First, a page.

New York Giants Fire Zone Cover

Giants’ 4-3 Over Defense and Fire Zone Blitz

The New York Giants’ defense was incredible last season. FootballOutsiders ranked them second just behind the Denver Broncos’ defense under Wade Phillips. In this video breakdown, I explained their scheme, how they use a NASCAR pass rush package, and what makes them so good.

The Giants’ defense is based on the 4-3 Over front. In this defense, the three-technique defensive tackle lines up on the strongside of the formation. In this alignment, he is usually responsible for the B-gap in run support. For New York, Jonathan Hankins mainly played this role. He left for the Indianapolis Colts this offseason, but it seems like Alabama’s Dalvin Tomlinson was drafted to be his replacement.

In the other interior position, the nose tackle lines up opposite of the weakside shoulder of the center. In this role is usually Damon “Snacks” Harrison. Snacks is an excellent run stuffer and uses his hands well to stack blockers. He takes on double teams which allow the pass rushers to have one-on-one match-ups on the edge.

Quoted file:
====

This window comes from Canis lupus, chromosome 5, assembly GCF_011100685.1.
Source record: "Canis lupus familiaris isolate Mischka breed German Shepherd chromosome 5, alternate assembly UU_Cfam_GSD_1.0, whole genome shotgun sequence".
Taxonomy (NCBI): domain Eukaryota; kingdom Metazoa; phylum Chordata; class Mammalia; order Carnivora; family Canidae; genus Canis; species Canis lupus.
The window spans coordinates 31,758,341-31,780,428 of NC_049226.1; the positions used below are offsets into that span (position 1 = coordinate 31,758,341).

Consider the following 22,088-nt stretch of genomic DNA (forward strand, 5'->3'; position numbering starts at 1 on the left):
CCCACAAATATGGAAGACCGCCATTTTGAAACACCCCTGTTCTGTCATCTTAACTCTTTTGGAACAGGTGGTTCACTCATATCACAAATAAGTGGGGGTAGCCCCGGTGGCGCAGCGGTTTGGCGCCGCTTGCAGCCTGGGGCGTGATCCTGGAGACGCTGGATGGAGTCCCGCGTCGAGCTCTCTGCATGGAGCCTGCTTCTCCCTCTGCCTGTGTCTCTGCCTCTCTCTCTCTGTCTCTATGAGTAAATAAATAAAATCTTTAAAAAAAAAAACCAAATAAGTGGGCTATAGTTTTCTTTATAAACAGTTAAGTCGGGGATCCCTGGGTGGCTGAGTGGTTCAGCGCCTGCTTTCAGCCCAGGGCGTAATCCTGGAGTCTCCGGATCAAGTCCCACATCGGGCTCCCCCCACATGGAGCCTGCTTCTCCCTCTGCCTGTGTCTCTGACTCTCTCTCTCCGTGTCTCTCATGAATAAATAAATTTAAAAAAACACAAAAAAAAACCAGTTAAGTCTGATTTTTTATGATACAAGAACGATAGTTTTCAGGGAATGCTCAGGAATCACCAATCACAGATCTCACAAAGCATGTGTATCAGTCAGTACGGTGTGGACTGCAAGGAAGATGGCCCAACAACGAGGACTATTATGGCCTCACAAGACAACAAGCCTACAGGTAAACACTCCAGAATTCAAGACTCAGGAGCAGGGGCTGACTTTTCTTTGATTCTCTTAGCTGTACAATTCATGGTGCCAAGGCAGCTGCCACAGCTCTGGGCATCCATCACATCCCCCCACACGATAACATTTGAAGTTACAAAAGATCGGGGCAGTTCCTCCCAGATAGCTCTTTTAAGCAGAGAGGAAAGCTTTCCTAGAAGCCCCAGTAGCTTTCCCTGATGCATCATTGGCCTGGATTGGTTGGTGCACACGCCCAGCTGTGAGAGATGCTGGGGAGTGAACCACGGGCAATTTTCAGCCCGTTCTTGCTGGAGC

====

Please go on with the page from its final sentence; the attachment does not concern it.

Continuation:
When the Giants aren’t using their 4-3 Over, they use a 4-3 Under front with the defensive tackle lining up off the weakside three-technique position. The Giants use this formation frequently when the offense has 12-personnel (two tight ends) on the field.

In pass rush, the Giants sometimes use a NASCAR package. NASCAR is a defensive personnel grouping where New York remove their defensive lineman and replaces them with defensive ends. In the video, I show a few different ways they use this package to pressure and how they use blitzes like the “fire zone blitz.”

Overall, the Giants’ defense is so good is because there is little consistency in their formations. They formations are unpredictable and it makes strategizing against them even harder when they have so much natural talent on the field.

Samuel Gold

<p>Sam founded NFL Breakdowns after working his way through the journalist farm system and is enjoying life in the big league. Growing up outside of Washington, D.C., Sam didn’t choose the Redskins, the Redskins chose him. Out of a love for the game and an insatiable curiosity to determine why his beloved team was underperforming, Sam turned to studying film in NFL Breakdowns.</p>